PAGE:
Here's an idea for using art to inspire students who are reluctant to use mentor texts. After all, creating something beautiful -- inspired by someone else's work -- is something artists, and writers, often do.
This year, our class motto has been "Push through the struggle." Originally a mantra of one student, but quickly became the motto of the community. These are the words used to encourage each other to persevere in all learning tasks. The Slice Of Life Story Challenge was no exception!
Looking for a pre-Thanksgiving lesson to do with your students? Consider having them write gratitude poems or songs of thanks. Katherine Paterson and Pamela Dalton's new book, Giving Thanks: Poems, Prayers, and Praise Songs, can be used to inspire their writing. Leave a comment on this post if you'd like to be entered in a drawing for a copy of this book.
It is important to say the name of the author and the illustrator when you read a picture book.
Awhile ago I was a 7th grade language arts teacher. My last year in the classroom I had one of the coolest classes that may have ever been compiled. It was the last block of the day. There were 22 of them, and they all came from very different walks of life. Outside of the… Continue reading Wow. Just Wow.
I've been preparing for the graduate course, "Children's Literature in Teaching Writing," I'm teaching in June every time my daughter goes down for a nap, heads to sleep, etc. I read through a sleuth of journal articles last month in order to pick the right ones for the course. One of the articles I read,… Continue reading Who are your mentors?
I have three gems for you. I. LOVE. These. Books. Love them. Micah Player previously worked for Paul Frank Industries. His illustrations and story are whimsical made me fall in love on the spot. Check out Chronicle Books website for more information on CHLOE INSTEAD. I'm looking forward to using this text in writing workshop for these… Continue reading The Book Stack
In one of the kindergarten classrooms I've been working in, we've been learning: Writers share their opinions. This has been a unit of study inspired by the Common Core State Standards, which place a heavy emphasis on opinion writing. What does that look like in kindergarten, I wondered. So I've been trying out a few… Continue reading Opinion Writing in Kindergarten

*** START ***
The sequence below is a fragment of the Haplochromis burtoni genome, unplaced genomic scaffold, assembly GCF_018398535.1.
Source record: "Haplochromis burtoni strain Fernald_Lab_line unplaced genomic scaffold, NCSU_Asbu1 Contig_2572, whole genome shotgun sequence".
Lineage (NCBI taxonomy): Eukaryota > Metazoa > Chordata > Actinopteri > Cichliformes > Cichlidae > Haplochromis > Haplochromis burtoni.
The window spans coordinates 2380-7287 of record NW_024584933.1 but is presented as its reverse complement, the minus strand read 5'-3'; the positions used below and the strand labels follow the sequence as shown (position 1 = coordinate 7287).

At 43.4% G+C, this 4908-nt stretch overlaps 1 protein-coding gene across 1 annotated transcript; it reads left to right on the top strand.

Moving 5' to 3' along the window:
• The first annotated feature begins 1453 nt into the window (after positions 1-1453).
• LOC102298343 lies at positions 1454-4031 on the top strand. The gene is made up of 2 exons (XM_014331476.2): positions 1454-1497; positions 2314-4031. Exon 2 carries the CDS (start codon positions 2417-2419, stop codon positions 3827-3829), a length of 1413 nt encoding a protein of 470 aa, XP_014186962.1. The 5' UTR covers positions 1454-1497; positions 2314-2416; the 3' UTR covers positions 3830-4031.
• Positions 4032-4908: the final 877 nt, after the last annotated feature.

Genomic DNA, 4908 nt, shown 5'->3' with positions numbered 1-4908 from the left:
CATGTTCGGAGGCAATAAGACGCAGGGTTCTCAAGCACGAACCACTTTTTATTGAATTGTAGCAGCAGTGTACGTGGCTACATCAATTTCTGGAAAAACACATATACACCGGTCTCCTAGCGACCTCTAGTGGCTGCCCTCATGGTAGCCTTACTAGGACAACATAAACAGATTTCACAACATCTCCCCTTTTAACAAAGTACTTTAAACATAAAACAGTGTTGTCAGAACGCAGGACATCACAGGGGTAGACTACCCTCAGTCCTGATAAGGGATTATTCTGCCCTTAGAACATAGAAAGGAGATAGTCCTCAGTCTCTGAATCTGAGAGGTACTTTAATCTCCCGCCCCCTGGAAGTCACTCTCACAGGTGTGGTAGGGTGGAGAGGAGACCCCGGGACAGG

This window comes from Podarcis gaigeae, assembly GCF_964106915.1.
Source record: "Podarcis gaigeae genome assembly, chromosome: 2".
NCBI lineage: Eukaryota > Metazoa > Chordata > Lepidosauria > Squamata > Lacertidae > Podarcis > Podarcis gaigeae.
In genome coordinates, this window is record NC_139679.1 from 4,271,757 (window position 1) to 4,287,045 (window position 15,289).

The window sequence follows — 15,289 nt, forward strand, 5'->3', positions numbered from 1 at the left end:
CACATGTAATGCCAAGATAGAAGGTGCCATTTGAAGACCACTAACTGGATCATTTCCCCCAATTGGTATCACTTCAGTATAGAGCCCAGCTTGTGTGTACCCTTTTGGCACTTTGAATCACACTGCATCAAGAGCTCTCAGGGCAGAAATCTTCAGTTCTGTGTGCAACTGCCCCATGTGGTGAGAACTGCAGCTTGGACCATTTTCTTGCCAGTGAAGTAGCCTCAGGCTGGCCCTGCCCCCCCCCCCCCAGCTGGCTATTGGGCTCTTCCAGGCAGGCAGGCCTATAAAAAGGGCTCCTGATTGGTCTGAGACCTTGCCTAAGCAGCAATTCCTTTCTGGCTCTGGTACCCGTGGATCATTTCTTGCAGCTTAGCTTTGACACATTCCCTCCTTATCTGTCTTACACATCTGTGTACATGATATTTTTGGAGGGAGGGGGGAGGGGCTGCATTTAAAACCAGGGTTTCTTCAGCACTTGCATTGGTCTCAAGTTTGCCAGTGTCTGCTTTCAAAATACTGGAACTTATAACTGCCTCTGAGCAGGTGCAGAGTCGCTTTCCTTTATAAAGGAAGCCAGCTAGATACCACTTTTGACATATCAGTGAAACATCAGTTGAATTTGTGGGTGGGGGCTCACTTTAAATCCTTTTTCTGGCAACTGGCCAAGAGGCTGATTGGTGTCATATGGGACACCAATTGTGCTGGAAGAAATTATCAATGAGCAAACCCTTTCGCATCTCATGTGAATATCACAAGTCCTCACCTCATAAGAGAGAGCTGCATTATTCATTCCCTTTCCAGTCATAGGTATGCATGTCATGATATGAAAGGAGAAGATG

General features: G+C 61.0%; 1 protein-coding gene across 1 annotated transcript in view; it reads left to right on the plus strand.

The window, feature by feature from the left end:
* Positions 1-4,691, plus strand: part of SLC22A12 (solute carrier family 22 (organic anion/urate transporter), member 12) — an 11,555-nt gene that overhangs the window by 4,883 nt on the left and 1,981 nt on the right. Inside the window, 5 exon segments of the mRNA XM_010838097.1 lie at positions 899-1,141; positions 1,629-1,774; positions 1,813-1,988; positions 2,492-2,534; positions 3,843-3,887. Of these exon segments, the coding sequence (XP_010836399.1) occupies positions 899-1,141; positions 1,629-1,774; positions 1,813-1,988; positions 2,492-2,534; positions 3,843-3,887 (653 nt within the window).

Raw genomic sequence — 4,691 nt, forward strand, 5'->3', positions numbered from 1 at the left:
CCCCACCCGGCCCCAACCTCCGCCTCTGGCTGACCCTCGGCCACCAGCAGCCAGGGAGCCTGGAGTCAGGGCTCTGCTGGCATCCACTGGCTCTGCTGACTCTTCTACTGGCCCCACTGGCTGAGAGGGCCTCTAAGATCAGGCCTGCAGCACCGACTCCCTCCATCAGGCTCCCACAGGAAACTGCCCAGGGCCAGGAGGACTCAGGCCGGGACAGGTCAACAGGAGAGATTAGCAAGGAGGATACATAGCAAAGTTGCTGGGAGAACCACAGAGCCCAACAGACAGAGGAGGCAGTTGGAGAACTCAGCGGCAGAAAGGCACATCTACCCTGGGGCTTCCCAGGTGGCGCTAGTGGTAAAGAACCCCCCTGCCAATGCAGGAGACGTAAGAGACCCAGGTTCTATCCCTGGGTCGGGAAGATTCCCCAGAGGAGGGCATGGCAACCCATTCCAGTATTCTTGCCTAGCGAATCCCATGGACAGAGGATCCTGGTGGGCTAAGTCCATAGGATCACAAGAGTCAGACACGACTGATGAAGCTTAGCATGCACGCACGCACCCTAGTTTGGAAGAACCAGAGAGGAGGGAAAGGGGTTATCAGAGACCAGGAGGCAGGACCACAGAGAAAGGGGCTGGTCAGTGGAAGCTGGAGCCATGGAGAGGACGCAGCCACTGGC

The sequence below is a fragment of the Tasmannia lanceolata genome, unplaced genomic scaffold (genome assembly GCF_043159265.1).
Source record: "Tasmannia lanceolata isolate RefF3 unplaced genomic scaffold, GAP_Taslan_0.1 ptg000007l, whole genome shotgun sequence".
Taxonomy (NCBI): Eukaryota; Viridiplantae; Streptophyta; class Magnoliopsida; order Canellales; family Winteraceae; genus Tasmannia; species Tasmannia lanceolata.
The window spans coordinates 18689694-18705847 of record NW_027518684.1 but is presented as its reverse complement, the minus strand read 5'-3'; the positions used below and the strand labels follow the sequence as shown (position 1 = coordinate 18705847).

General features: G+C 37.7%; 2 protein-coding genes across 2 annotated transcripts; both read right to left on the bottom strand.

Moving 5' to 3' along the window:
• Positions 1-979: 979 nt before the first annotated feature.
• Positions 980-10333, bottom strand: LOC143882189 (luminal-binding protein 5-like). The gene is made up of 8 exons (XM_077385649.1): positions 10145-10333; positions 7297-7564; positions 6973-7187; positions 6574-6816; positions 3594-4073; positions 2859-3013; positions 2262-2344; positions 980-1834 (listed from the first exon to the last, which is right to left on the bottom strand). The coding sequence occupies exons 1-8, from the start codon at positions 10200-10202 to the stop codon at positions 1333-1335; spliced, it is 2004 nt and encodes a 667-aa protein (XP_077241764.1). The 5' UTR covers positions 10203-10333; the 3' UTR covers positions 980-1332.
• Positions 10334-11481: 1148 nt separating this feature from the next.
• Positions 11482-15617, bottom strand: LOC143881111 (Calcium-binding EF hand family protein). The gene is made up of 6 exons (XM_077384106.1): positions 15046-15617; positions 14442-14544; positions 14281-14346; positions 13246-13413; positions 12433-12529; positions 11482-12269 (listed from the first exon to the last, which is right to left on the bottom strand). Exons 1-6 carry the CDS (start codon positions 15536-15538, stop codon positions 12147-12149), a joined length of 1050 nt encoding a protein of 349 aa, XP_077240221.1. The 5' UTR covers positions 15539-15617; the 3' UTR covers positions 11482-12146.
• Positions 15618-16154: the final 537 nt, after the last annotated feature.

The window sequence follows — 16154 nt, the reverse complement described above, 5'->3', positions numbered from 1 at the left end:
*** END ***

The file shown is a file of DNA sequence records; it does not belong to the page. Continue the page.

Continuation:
Last week I was selecting some student writing to share with participants of the Conferring in Writing Seminar I'm leading at Penn State Harrisburg tomorrow. I didn't want to go down to my basement, which is where I store most of my former students' writing samples. Therefore, I decided to go through my electronic files… Continue reading Let Their Writing Take Your Breath Away
Recently, I taught a minilesson about showing a story. In typical intermediate grade fashion, students were writing stories filled with struggles, but slim on creating a picture in the reader’s mind. My minilesson went like this (and, yes, it was less than 15 minutes!): Share this chart – all of which we’ve discussed in previous… Continue reading Showing a Story
I have been in a lot of different writing workshops lately. Just this week I've been in 13 writing workshops and have met with 13 different teachers in either reflective practice meetings or planning meetings. Therefore, I have SO MUCH I want to record. Which leads me to my current dilemma: what do I not… Continue reading Highlights from the Week
One of the common threads running through the All-Write Conference was having mentors. I'm wondering who are your favorite mentors to use in your classroom and to use for your own writing. For me, I enjoy using Jacqueline Woodson and Jane Yolen in classrooms as well as for my own writing. In addition I hope… Continue reading Mentors